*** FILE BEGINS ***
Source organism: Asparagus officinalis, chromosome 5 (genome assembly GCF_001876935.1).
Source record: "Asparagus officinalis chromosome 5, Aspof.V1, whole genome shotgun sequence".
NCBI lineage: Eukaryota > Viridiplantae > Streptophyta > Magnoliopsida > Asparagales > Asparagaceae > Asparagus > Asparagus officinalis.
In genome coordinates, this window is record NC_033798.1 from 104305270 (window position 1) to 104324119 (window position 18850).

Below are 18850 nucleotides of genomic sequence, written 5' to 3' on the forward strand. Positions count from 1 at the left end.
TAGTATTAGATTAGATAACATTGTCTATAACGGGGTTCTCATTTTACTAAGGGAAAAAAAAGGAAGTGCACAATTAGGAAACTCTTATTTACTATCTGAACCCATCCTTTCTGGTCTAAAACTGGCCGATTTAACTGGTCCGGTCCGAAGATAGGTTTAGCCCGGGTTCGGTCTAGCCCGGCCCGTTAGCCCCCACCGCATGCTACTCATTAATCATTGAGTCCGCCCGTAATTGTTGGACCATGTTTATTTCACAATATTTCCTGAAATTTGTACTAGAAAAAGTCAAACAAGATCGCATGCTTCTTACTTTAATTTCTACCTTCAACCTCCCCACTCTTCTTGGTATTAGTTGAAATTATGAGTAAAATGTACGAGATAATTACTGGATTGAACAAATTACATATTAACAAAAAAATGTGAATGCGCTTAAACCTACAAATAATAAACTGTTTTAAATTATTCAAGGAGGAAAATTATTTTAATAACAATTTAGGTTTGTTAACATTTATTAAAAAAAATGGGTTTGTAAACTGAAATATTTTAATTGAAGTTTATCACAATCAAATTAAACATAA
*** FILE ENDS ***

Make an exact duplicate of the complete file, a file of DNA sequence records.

Source organism: Asparagus officinalis, chromosome 5 (genome assembly GCF_001876935.1).
Source record: "Asparagus officinalis chromosome 5, Aspof.V1, whole genome shotgun sequence".
NCBI lineage: Eukaryota > Viridiplantae > Streptophyta > Magnoliopsida > Asparagales > Asparagaceae > Asparagus > Asparagus officinalis.
In genome coordinates, this window is record NC_033798.1 from 104305270 (window position 1) to 104324119 (window position 18850).

Below are 18850 nucleotides of genomic sequence, written 5' to 3' on the forward strand. Positions count from 1 at the left end.
TAGTATTAGATTAGATAACATTGTCTATAACGGGGTTCTCATTTTACTAAGGGAAAAAAAAGGAAGTGCACAATTAGGAAACTCTTATTTACTATCTGAACCCATCCTTTCTGGTCTAAAACTGGCCGATTTAACTGGTCCGGTCCGAAGATAGGTTTAGCCCGGGTTCGGTCTAGCCCGGCCCGTTAGCCCCCACCGCATGCTACTCATTAATCATTGAGTCCGCCCGTAATTGTTGGACCATGTTTATTTCACAATATTTCCTGAAATTTGTACTAGAAAAAGTCAAACAAGATCGCATGCTTCTTACTTTAATTTCTACCTTCAACCTCCCCACTCTTCTTGGTATTAGTTGAAATTATGAGTAAAATGTACGAGATAATTACTGGATTGAACAAATTACATATTAACAAAAAAATGTGAATGCGCTTAAACCTACAAATAATAAACTGTTTTAAATTATTCAAGGAGGAAAATTATTTTAATAACAATTTAGGTTTGTTAACATTTATTAAAAAAAATGGGTTTGTAAACTGAAATATTTTAATTGAAGTTTATCACAATCAAATTAAACATAA